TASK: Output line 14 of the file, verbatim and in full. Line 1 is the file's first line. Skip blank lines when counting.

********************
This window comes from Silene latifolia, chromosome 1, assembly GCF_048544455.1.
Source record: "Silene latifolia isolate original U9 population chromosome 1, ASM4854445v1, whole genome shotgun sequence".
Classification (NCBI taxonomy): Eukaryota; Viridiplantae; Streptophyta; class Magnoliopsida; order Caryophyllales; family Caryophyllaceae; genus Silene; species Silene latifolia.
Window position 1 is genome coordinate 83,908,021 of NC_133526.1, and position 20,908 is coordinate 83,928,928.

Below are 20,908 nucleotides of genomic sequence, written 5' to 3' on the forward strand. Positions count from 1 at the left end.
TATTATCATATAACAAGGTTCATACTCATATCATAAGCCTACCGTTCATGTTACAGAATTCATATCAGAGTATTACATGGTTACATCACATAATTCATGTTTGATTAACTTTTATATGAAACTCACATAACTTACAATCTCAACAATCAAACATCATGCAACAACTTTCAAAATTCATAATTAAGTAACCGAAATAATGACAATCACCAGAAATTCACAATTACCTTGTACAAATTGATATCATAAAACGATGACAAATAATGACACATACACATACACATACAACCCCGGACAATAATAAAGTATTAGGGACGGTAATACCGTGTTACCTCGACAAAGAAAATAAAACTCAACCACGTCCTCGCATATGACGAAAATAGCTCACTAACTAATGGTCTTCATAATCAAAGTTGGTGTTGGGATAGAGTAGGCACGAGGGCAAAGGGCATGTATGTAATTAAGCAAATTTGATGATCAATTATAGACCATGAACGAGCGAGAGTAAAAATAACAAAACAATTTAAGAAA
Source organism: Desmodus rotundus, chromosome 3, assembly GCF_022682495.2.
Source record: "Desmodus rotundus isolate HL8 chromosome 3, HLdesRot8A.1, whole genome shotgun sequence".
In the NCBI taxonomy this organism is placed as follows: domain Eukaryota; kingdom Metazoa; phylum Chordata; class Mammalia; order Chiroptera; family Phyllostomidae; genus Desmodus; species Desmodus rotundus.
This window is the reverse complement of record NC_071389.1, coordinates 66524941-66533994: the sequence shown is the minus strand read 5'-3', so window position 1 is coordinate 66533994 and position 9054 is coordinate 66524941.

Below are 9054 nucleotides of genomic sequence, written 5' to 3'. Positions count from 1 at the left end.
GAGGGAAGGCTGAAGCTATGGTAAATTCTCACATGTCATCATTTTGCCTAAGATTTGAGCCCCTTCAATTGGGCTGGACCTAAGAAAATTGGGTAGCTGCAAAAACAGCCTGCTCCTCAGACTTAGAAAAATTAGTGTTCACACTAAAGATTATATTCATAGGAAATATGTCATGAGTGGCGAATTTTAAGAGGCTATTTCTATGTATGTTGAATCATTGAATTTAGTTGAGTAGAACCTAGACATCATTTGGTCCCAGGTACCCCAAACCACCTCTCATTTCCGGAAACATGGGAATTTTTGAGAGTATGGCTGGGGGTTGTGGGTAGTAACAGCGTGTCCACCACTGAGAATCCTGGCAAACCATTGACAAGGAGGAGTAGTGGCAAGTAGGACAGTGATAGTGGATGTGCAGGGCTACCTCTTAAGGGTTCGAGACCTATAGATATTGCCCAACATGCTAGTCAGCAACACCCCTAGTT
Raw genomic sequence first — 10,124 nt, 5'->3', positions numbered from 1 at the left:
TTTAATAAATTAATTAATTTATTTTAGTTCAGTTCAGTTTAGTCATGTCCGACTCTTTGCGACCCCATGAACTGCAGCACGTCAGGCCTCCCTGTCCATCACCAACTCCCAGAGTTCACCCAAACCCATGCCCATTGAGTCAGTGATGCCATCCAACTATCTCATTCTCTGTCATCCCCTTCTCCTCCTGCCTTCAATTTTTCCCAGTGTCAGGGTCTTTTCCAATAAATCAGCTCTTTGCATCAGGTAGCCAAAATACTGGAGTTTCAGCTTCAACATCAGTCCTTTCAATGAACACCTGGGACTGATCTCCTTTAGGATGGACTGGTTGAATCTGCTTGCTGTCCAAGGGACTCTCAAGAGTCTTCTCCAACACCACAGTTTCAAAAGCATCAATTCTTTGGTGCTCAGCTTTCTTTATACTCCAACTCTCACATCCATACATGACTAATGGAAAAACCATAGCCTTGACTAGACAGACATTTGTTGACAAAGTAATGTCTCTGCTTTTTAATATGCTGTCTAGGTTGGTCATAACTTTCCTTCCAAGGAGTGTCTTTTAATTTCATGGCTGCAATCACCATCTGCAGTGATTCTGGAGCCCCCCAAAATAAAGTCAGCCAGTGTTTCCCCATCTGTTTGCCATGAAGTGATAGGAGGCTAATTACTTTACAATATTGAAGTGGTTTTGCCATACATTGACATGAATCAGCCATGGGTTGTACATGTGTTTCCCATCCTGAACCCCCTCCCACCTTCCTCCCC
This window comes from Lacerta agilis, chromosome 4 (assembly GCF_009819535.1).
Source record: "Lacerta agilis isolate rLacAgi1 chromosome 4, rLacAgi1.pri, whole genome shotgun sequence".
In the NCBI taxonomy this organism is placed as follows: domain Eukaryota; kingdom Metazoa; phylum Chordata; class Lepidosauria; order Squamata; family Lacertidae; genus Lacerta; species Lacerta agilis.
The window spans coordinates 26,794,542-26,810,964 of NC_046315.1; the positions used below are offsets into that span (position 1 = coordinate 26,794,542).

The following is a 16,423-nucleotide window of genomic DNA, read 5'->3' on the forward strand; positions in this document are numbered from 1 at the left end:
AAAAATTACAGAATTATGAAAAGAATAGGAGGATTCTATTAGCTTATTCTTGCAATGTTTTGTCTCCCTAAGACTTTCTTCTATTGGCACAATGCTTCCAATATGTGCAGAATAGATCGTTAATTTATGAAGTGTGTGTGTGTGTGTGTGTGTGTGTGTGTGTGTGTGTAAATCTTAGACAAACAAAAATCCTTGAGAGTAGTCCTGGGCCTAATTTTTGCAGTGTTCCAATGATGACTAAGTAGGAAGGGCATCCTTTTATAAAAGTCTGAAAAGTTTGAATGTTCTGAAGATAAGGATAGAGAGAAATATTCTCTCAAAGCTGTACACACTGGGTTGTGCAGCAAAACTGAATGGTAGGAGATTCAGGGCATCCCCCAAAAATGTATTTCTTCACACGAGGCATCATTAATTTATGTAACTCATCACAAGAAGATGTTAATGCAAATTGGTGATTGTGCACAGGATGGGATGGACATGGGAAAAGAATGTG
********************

TTTAATAAATTAATTAATTTATTTTAGTTCAGTTCAGTTTAGTCATGTCCGACTCTTTGCGACCCCATGAACTGCAGCACGTCAGGCCTCCCTGTCCATCACCAACTCCCAGAGTTCACCCAAACCCATGCCCATTGAGTCAGTGATGCCATCCAACTATCTCATTCTCTGTCATCCCCTTCTCCTCCTGCCTTCAATTTTTCCCAGTGTCAGGGTCTTTTCCAATAAATCAGCTCTTTGCATCAGGTAGCCAAAATACTGGAGTTTCAGCTTCAACATCAGTCCTTTCAATGAACACCTGGGACTGATCTCCTTTAGGATGGACTGGTTGAATCTGCTTGCTGTCCAAGGGACTCTCAAGAGTCTTCTCCAACACCACAGTTTCAAAAGCATCAATTCTTTGGTGCTCAGCTTTCTTTATACTCCAACTCTCACATCCATACATGACTAATGGAAAAACCATAGCCTTGACTAGACAGACATTTGTTGACAAAGTAATGTCTCTGCTTTTTAATATGCTGTCTAGGTTGGTCATAACTTTCCTTCCAAGGAGTGTCTTTTAATTTCATGGCTGCAATCACCATCTGCAGTGATTCTGGAGCCCCCCAAAATAAAGTCAGCCAGTGTTTCCCCATCTGTTTGCCATGAAGTGATAGGAGGCTAATTACTTTACAATATTGAAGTGGTTTTGCCATACATTGACATGAATCAGCCATGGGTTGTACATGTGTTTCCCATCCTGAACCCCCTCCCACCTTCCTCCCC